“My name is Steve Peterson, and in 1974 I was sentenced to four and a half years inside of the worst prison in Mexico- which is saying something, because Mexican prisons are pretty bad. It’s gonna seem hard to believe at times, but everything in this book really happened, most of it exactly the way I describe it (although I have combined a few characters and events here and there to make it flow a little smoother.)”
“In all other respects these stories are true, as crazy as they might sound. I lived through them, and after all this time I finally feel like I’m ready to share them with others. So imagine you just sat down on the next bar stool over, and I’ll get started…” Steve Peterson
I’m not exactly sure what drew me to this book. True stories of prison life are not typically something I would pick up, but whatever it was that drew me did not steer me wrong, and I found this book to be fascinating.
This guy Steve decides that he’s going to smuggle some marijuana across the Mexican/American border. Unfortunately, he and his buddies get caught in the act. I love what he says as he’s thinking back on his planning: “It didn’t seem like that big a deal because in those days pot was everywhere and like I said, I knew it was illegal but I didn’t believe that was right. (For some reason that seemed like a sensible thing to factor in at the time, the unfairness of the law. I look at it now and it’s like, who cares if it should have been illegal or not, it was illegal, and that should have been the end of the story right there. Well, whatever.)” He’s so right, and so many people justify what they are doing by what they believe to be right or true. The thing is, you must follow the laws and rules of the land you are in. Once they are in jail, awaiting trial, which I’m not sure actually ever happened, Steve recognises that his friends are not coping well and signs a form stating that he doesn’t know them and he was the only one carrying drugs over the border. His accomplices are released and Steve prepares his mind for survival.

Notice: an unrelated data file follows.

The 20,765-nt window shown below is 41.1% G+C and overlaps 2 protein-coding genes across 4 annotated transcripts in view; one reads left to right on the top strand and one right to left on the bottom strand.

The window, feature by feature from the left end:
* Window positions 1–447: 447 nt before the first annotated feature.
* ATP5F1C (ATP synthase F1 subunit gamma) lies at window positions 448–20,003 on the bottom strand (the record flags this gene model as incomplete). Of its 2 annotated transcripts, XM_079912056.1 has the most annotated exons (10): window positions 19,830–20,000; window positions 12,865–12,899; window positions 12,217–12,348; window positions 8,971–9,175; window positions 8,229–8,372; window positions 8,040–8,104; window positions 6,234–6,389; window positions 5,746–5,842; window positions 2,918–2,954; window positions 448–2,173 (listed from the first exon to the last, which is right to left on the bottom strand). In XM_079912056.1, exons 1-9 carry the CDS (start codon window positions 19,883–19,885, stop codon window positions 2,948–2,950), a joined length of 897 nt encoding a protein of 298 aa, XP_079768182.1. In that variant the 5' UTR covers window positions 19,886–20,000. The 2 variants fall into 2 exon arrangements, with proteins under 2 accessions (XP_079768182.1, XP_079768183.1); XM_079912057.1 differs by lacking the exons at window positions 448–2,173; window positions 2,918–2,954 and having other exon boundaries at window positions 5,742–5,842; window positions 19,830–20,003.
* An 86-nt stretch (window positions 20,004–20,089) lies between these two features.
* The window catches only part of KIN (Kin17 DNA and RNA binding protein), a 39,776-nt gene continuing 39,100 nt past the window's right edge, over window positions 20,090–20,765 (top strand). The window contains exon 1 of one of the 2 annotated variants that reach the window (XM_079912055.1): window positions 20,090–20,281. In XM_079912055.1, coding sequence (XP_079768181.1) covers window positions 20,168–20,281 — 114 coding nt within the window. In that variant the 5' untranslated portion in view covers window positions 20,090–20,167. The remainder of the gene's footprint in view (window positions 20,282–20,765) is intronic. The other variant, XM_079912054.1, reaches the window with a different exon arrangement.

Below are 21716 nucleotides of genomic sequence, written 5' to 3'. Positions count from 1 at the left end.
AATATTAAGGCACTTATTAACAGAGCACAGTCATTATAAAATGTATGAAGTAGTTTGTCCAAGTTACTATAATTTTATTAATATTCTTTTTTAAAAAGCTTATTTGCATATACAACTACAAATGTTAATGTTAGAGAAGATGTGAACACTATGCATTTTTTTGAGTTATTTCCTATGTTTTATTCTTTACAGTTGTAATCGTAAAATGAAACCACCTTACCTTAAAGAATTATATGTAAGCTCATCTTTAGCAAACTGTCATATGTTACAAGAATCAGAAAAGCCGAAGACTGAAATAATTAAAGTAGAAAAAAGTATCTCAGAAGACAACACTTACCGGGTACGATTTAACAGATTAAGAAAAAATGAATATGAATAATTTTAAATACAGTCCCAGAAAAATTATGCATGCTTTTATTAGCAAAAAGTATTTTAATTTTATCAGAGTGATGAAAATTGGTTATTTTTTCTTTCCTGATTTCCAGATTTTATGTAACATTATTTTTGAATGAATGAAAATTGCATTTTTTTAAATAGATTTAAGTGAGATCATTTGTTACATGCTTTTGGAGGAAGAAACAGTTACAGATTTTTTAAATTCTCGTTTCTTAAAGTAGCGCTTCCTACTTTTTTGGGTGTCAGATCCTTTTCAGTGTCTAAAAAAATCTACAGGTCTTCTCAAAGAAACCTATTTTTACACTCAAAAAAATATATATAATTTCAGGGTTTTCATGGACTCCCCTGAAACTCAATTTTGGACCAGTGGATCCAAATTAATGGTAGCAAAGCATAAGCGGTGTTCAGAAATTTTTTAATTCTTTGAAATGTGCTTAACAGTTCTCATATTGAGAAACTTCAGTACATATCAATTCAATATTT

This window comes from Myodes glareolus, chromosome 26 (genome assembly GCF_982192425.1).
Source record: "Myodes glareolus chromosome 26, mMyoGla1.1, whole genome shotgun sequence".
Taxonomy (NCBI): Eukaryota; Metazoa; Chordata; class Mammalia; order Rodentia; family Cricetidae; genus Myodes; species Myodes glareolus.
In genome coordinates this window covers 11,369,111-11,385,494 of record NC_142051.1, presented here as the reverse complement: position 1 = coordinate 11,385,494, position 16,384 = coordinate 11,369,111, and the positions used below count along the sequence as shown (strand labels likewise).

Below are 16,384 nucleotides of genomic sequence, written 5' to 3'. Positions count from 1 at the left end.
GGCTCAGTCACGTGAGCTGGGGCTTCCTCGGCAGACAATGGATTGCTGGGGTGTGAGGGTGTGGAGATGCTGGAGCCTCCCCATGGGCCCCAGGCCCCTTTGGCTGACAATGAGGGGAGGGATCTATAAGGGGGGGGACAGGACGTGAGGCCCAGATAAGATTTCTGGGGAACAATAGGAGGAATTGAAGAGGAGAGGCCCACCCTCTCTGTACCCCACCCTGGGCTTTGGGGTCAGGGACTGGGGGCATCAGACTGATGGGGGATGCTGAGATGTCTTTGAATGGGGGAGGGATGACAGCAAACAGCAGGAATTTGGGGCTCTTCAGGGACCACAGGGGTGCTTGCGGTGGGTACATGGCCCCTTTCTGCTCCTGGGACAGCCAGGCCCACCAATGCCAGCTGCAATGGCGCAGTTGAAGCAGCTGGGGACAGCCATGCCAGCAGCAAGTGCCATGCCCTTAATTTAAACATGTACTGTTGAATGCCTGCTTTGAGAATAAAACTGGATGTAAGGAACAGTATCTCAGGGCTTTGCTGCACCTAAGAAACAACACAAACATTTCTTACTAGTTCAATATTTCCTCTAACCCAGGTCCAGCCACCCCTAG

The book then continues with story after story of life in La Mesa prison. Some stories have you laughing. As you see these situations through Steve’s eyes, his humor and amazement pull you in so you want to read more. Some stories are so over the top unbelievable that you think you’d like to see it with your own eyes. And just when you begin to feel that it’s simply a foreign land that he is in, he reminds you that it is prison, and it is awful, and it is frightening and dangerous.
I’ll leave you with Steve’s final thoughts.
“I still think about La Mesa almost every day. I remember the scary times and the good times, the friends I made and the terrible things I saw. It was years before I could sleep through the night without waking up screaming from awful nightmares of the walls closing in on me, crushing me in a little box. But even with all that, I can’t say I look back on that year with regret. Not entirely. It was a challenge, no question, but I got to experience a world that most people can never imagine and I survived it. In that sense, I feel fortunate; not many people can say that. And if nothing else, I came away with some pretty cool stories to tell.”